Making conduct criminal is society’s ultimate condemnation. But does it always contribute to safety?

The purpose of criminal law was originally to punish the perpetrators of serious misdeeds such as assault, robbery, rape and murder. In recent years however there has been a push to criminalize more and more behaviour because it is unsafe or unwanted. Pressure to use the Criminal Code of Canada as a preventive tool is based on the premise that criminal penalties act as a deterrent.  But research is proving this ineffective and raising important public policy issues. If simply imposing a harsh criminal sentence as a quick fix will not solve a safety problem, then what will? Smart justice asks the questions:

  • Are criminal penalties a more effective tool than less severe regulatory sanctions to prevent unsafe acts?
  • If criminal punishment is not the answer, what can ordinary citizens do to actually help increase the level of safety in their own communities?
  • And how does a quick fix differ from a smart solution?

Under Canada’s constitution, the federal government is responsible for criminal law. On the other hand, provincial and territorial regulations cover many aspects of day-to-day safety.

For example, provincial and territorial highway traffic acts regulate driving violations such as speeding and failure to stop at a red light. However, impaired driving offences are crimes. In fact, impaired operation of a vehicle is the single largest category of charges under the Criminal Code of Canada. Driving with a blood alcohol concentration (BAC) above 80 mg% is a criminal offence, while drivers with BACs below 80 mg% are subject to roadside license suspensions under most highway traffic acts.

Regulatory and administrative sanctions, such as fines and license suspensions, protect the public by providing a swift and certain response to an unsafe act. In contrast, criminal justice is a long and complex process. Criminal Code penalties can be imposed only if guilt is proven beyond a doubt; many safeguards apply to protect the rights of the accused and to prevent wrongful conviction.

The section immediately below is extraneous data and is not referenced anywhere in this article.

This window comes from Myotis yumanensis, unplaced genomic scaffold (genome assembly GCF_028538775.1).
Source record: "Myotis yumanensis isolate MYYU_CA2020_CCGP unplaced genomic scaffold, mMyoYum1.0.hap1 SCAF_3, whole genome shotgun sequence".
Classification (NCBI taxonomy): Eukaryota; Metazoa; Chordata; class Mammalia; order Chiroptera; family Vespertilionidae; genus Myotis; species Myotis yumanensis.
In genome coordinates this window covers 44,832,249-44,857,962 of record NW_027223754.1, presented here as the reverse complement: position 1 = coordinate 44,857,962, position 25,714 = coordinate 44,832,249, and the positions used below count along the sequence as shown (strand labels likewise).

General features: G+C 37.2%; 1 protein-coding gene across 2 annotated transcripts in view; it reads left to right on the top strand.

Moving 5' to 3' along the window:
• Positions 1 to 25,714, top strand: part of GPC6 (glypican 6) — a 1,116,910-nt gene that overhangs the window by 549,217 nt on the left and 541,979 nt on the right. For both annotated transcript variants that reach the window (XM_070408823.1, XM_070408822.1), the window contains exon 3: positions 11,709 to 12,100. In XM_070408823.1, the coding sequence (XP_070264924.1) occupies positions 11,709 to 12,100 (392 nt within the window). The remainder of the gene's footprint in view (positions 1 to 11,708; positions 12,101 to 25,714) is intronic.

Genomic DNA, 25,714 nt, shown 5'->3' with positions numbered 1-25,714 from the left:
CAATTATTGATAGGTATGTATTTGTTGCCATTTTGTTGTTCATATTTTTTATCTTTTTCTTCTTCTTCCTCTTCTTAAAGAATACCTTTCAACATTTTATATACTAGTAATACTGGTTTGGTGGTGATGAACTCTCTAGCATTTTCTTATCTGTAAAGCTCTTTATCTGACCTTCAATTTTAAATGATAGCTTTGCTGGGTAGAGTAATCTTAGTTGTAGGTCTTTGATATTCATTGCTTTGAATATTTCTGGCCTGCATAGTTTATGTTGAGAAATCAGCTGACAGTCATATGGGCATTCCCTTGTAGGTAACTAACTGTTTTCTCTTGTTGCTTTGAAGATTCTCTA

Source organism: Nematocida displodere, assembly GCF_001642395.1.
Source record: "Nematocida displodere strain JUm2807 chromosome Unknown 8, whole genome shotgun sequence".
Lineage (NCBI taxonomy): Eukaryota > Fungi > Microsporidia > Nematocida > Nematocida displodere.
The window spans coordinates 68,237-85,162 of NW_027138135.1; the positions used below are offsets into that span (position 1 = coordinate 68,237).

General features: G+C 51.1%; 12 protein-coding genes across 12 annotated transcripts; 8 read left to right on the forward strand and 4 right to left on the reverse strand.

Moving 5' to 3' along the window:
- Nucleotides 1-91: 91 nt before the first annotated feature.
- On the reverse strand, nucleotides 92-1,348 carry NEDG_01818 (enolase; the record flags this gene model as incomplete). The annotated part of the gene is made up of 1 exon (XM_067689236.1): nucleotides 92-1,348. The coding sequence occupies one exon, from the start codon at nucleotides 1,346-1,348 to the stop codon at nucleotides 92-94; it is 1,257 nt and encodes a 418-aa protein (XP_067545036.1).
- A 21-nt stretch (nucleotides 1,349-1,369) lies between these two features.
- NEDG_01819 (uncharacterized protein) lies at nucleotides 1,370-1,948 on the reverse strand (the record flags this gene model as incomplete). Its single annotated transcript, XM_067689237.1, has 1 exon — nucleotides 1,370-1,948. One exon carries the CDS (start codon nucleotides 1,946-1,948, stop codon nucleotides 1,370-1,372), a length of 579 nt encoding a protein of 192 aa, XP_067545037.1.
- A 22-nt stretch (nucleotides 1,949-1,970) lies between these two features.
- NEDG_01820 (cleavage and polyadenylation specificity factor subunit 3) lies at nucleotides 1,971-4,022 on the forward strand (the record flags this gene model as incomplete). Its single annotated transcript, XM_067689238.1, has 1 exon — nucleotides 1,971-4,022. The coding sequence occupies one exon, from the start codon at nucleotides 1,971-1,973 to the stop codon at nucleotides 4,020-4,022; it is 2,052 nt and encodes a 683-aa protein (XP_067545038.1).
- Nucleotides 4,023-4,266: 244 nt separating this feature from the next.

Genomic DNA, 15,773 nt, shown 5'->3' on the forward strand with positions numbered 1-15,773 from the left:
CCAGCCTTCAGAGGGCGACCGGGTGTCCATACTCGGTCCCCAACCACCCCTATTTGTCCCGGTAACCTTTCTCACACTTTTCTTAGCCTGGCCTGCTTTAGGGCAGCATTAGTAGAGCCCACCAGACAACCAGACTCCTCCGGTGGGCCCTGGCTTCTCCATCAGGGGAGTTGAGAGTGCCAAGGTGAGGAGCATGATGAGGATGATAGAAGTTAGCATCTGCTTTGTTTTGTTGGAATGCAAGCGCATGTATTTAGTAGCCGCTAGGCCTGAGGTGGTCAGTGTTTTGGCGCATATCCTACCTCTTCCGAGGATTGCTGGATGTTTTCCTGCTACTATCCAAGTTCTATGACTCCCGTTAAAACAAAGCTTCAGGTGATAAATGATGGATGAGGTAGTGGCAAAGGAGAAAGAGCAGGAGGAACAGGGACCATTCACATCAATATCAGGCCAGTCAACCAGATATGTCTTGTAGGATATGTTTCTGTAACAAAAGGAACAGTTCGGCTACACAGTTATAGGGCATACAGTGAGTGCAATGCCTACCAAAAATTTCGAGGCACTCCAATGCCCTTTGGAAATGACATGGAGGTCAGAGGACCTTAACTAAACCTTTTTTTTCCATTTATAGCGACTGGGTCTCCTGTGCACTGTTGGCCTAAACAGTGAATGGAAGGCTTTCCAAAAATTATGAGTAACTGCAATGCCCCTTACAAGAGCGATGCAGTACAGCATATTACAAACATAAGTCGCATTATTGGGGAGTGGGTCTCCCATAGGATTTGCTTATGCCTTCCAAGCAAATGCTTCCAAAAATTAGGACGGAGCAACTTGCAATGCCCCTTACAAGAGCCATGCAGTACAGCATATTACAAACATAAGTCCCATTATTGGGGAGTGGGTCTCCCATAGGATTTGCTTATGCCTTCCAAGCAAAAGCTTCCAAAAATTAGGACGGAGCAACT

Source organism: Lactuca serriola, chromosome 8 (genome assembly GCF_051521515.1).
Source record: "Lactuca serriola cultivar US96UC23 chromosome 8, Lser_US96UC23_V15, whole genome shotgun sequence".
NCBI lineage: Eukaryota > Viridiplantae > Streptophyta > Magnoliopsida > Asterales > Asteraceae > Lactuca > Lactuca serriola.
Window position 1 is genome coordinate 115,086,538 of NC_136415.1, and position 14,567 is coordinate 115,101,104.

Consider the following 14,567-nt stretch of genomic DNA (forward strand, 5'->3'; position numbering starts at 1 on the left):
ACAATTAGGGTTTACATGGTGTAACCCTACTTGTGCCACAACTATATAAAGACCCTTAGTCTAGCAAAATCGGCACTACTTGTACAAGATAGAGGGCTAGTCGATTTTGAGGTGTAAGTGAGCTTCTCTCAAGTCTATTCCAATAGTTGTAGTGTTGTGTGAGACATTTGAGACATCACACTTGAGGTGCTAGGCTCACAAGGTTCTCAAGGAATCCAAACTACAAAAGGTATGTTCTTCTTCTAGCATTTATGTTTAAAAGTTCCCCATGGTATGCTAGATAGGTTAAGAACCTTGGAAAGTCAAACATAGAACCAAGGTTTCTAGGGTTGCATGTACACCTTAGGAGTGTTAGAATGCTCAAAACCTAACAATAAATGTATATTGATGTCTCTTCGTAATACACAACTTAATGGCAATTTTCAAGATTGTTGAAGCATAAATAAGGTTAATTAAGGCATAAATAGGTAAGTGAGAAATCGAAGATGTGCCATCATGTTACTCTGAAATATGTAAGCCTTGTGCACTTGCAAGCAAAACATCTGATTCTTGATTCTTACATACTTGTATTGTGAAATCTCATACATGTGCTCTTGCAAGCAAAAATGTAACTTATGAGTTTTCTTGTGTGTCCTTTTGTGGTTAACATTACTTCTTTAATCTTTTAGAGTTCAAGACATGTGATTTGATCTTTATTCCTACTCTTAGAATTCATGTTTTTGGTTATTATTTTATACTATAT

There is no evidence that criminal penalties deter unsafe behavior more effectively than less severe sanctions. Rather, a large body of research clearly shows that people are less likely to offend when they believe they will be caught. Most chronic offenders—the ones who cause the most harm—do not believe they will be caught. Penalties, regardless of severity, have little preventive effect unless they are seen to be enforced. Visible enforcement has a greater impact on safety than simply having tough penalties on the books.

Certainty of being caught has a greater deterrent effect than severity of punishment. Hence, from a prevention standpoint, the critical factors are enforcement and conviction, rather than the nature of the penalty itself.

If stricter punishment is the most effective deterrent, offenders who go to jail should be less likely to re-offend when released than those sentenced to the milder penalty of probation. Yet the two groups tend to re-offend at about the same rates. Long prison sentences without other remedial programs may actually increase the chances of re-offending after release.

Judges should be able to determine the right balance of punishment and prevention within limits set by the law. Legislators therefore must allow sanctions to address risk factors that led to the offence in the first place, such as substance abuse, relationships and attitude.

Prevention is a more challenging goal than punishment. Yet in the long term, it is far more cost effective. Positive change is achieved by approaches that apply human psychology to an objective analysis of the problem.

Where there is malicious intent or wanton disregard for safety, criminal law is appropriate. Regulatory approaches, however, often provide the most effective tools to prevent unsafe behaviour, provided the measures are well enforced and supported by public education. To achieve some safety outcomes, legislation may not be needed at all; for example, increased public awareness may lead to the desired outcome.

If simply imposing a harsh criminal sentence as a quick fix will not solve a safety problem, what can we do to build safer communities? According to the Canada Safety Council, the best way to be safe in your community is to get to know your neighbours and build relationships around you, and they give many sound reasons for doing so:

As for knowing your smart solutions from your quick fixes, here’s what they say:

Quick fixes tend to be driven by emotion and political expediency. Most never receive a thorough and objective evaluation, yet may become accepted practices.

Smart solutions, on the other hand, aim for long-term improvements. Based on credible research and analysis of the situation as a whole, they take into account human psychology, cost effectiveness and potential impacts.

Smart justice supports the smart solutions.


Ethel Archard, Emile Thérien

With source material from the Canada Safety Council, used with permission